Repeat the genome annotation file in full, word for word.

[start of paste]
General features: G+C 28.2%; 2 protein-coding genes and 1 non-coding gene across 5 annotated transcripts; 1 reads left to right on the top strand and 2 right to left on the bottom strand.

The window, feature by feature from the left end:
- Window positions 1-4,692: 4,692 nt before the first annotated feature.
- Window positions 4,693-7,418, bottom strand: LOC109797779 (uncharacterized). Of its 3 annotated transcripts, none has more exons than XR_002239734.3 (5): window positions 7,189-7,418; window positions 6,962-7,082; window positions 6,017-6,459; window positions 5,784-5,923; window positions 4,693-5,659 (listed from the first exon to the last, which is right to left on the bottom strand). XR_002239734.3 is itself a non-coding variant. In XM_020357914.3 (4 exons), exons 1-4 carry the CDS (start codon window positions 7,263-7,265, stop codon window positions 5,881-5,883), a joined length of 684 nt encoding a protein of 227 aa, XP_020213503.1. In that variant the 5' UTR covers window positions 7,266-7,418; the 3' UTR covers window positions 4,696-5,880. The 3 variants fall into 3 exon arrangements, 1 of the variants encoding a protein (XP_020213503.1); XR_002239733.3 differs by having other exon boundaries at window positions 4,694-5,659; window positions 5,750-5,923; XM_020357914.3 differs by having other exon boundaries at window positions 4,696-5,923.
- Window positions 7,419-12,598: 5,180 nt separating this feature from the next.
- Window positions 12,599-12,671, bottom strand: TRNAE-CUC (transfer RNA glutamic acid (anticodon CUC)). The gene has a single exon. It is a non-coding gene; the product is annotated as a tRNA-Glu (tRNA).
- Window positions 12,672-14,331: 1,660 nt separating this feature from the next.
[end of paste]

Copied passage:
General features: G+C 28.2%; 2 protein-coding genes and 1 non-coding gene across 5 annotated transcripts; 1 reads left to right on the top strand and 2 right to left on the bottom strand.

The window, feature by feature from the left end:
- Window positions 1-4,692: 4,692 nt before the first annotated feature.
- Window positions 4,693-7,418, bottom strand: LOC109797779 (uncharacterized). Of its 3 annotated transcripts, none has more exons than XR_002239734.3 (5): window positions 7,189-7,418; window positions 6,962-7,082; window positions 6,017-6,459; window positions 5,784-5,923; window positions 4,693-5,659 (listed from the first exon to the last, which is right to left on the bottom strand). XR_002239734.3 is itself a non-coding variant. In XM_020357914.3 (4 exons), exons 1-4 carry the CDS (start codon window positions 7,263-7,265, stop codon window positions 5,881-5,883), a joined length of 684 nt encoding a protein of 227 aa, XP_020213503.1. In that variant the 5' UTR covers window positions 7,266-7,418; the 3' UTR covers window positions 4,696-5,880. The 3 variants fall into 3 exon arrangements, 1 of the variants encoding a protein (XP_020213503.1); XR_002239733.3 differs by having other exon boundaries at window positions 4,694-5,659; window positions 5,750-5,923; XM_020357914.3 differs by having other exon boundaries at window positions 4,696-5,923.
- Window positions 7,419-12,598: 5,180 nt separating this feature from the next.
- Window positions 12,599-12,671, bottom strand: TRNAE-CUC (transfer RNA glutamic acid (anticodon CUC)). The gene has a single exon. It is a non-coding gene; the product is annotated as a tRNA-Glu (tRNA).
- Window positions 12,672-14,331: 1,660 nt separating this feature from the next.